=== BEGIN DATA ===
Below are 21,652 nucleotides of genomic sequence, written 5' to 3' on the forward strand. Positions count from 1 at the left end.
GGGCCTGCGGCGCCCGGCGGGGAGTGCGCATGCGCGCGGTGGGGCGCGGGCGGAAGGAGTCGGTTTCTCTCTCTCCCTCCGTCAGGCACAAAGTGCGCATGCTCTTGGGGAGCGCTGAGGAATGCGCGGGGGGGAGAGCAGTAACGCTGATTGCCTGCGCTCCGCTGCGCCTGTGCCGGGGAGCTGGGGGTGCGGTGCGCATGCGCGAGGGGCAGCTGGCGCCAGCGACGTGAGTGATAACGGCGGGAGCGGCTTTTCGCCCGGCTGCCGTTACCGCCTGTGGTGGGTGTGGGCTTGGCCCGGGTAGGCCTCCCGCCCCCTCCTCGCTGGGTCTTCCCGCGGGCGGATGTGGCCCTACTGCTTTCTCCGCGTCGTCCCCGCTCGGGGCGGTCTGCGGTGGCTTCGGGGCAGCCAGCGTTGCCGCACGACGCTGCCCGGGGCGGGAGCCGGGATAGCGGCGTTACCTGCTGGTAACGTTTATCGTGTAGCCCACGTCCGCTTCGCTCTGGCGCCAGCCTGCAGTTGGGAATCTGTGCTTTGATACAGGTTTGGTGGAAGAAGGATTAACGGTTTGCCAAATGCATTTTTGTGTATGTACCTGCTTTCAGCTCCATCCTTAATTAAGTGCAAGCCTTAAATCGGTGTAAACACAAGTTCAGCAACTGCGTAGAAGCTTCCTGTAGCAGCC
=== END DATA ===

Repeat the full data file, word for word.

Below are 21,652 nucleotides of genomic sequence, written 5' to 3' on the forward strand. Positions count from 1 at the left end.
GGGCCTGCGGCGCCCGGCGGGGAGTGCGCATGCGCGCGGTGGGGCGCGGGCGGAAGGAGTCGGTTTCTCTCTCTCCCTCCGTCAGGCACAAAGTGCGCATGCTCTTGGGGAGCGCTGAGGAATGCGCGGGGGGGAGAGCAGTAACGCTGATTGCCTGCGCTCCGCTGCGCCTGTGCCGGGGAGCTGGGGGTGCGGTGCGCATGCGCGAGGGGCAGCTGGCGCCAGCGACGTGAGTGATAACGGCGGGAGCGGCTTTTCGCCCGGCTGCCGTTACCGCCTGTGGTGGGTGTGGGCTTGGCCCGGGTAGGCCTCCCGCCCCCTCCTCGCTGGGTCTTCCCGCGGGCGGATGTGGCCCTACTGCTTTCTCCGCGTCGTCCCCGCTCGGGGCGGTCTGCGGTGGCTTCGGGGCAGCCAGCGTTGCCGCACGACGCTGCCCGGGGCGGGAGCCGGGATAGCGGCGTTACCTGCTGGTAACGTTTATCGTGTAGCCCACGTCCGCTTCGCTCTGGCGCCAGCCTGCAGTTGGGAATCTGTGCTTTGATACAGGTTTGGTGGAAGAAGGATTAACGGTTTGCCAAATGCATTTTTGTGTATGTACCTGCTTTCAGCTCCATCCTTAATTAAGTGCAAGCCTTAAATCGGTGTAAACACAAGTTCAGCAACTGCGTAGAAGCTTCCTGTAGCAGCC